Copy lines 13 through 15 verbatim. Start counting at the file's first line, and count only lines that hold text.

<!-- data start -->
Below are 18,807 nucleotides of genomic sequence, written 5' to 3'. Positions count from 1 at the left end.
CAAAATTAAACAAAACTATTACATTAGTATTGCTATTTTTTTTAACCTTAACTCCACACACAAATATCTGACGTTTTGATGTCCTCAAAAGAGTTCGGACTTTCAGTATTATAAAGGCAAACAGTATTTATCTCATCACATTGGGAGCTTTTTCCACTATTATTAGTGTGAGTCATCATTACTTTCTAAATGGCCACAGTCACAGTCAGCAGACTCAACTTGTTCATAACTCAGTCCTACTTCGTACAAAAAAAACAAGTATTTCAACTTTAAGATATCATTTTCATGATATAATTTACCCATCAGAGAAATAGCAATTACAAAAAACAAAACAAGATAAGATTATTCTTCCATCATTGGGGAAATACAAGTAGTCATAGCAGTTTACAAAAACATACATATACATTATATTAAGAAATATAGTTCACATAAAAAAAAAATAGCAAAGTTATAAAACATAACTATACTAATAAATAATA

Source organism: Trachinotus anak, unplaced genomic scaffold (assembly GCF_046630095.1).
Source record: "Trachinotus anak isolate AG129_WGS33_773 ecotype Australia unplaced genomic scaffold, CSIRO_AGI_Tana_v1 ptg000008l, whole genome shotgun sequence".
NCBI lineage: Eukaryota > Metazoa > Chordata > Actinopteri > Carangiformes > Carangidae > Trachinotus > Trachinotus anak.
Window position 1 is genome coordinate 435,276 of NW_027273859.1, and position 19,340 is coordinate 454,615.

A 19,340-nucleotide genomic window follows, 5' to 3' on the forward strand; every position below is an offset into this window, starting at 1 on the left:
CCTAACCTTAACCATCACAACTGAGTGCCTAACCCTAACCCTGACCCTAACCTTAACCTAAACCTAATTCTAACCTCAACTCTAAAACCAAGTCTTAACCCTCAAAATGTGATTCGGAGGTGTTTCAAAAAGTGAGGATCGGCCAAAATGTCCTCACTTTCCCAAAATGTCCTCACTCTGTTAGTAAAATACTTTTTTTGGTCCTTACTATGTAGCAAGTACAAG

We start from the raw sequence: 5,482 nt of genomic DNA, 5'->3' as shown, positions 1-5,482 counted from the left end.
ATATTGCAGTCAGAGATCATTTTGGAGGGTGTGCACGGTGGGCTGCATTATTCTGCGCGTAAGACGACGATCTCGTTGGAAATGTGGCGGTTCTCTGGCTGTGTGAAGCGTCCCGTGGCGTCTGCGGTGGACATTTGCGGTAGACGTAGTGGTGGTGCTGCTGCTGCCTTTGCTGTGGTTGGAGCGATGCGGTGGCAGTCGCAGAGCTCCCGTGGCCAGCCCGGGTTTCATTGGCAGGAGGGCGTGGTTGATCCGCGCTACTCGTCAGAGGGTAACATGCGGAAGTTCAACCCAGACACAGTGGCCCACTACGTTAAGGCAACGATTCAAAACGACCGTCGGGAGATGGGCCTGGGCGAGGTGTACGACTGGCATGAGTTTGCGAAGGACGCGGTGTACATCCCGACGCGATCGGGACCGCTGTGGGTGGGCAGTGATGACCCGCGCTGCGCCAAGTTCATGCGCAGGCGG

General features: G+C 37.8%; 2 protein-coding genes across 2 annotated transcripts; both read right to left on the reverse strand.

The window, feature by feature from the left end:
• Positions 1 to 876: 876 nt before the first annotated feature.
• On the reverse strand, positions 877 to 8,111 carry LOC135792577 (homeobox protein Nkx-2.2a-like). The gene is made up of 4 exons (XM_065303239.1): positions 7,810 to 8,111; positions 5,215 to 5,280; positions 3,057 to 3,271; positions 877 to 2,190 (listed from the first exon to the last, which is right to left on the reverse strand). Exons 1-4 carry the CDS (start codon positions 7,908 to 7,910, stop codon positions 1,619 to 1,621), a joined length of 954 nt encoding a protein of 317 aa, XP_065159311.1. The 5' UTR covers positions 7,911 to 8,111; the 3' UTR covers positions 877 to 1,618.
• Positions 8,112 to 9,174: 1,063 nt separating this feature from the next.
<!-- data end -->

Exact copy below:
• Positions 1 to 876: 876 nt before the first annotated feature.
• On the reverse strand, positions 877 to 8,111 carry LOC135792577 (homeobox protein Nkx-2.2a-like). The gene is made up of 4 exons (XM_065303239.1): positions 7,810 to 8,111; positions 5,215 to 5,280; positions 3,057 to 3,271; positions 877 to 2,190 (listed from the first exon to the last, which is right to left on the reverse strand). Exons 1-4 carry the CDS (start codon positions 7,908 to 7,910, stop codon positions 1,619 to 1,621), a joined length of 954 nt encoding a protein of 317 aa, XP_065159311.1. The 5' UTR covers positions 7,911 to 8,111; the 3' UTR covers positions 877 to 1,618.
• Positions 8,112 to 9,174: 1,063 nt separating this feature from the next.